Researchers Investigating Male Circumcision as HIV/AIDS Prevention Tool in Uganda, ‘The World’ Reports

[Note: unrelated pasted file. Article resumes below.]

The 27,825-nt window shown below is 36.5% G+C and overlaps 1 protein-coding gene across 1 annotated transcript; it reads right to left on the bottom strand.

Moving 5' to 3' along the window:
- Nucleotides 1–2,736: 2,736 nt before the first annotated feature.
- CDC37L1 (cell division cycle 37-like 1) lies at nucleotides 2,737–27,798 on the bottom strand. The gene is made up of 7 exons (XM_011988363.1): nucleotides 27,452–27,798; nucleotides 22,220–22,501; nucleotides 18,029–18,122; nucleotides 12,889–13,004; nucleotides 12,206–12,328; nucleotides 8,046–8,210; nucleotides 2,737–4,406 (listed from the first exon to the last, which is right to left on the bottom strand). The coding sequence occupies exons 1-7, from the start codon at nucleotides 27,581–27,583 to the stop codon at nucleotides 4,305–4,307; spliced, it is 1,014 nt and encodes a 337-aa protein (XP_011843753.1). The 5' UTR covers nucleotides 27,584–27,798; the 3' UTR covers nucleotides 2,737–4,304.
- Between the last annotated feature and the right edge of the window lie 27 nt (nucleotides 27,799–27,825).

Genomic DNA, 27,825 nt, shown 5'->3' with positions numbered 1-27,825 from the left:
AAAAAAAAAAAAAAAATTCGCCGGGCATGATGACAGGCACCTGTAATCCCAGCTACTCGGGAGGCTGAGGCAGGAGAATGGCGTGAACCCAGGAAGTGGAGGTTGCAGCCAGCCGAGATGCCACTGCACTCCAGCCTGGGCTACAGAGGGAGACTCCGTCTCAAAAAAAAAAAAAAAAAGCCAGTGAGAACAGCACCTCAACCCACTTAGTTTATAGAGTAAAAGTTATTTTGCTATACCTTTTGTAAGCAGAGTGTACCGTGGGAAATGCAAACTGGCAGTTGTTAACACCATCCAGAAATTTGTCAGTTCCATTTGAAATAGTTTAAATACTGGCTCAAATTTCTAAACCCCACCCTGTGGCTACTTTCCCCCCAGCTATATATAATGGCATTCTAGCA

In the absence of an HIV/AIDS vaccine, researchers have begun investigating whether male circumcision could help protect against contracting the virus, "The World" -- a production of BBC World Service, PRI and WGBH Boston -- reported on Wednesday. Previous studies have shown that African men who are circumcised are less likely than uncircumcised men to be HIV-positive, but because most circumcised men in the region are Muslim, it is unclear if the protective effect is because of the circumcision itself or because Muslim men tend to have fewer extramarital sex partners. In order to evaluate whether circumcision protects against HIV infection, Maria Waver of Columbia University and colleagues have recruited about 3,000 HIV-negative men in Uganda to participate in a clinical trial, in which some men will be circumcised immediately and others will delay undergoing the surgical procedure. The researchers will follow both groups of men to see if there is a difference in HIV prevalence (Fink, "The World," PRI, 6/22). The complete segment is available online in Windows Media.This is part of the KHN Morning Briefing, a summary of health policy coverage from major news organizations. Sign up for an email subscription.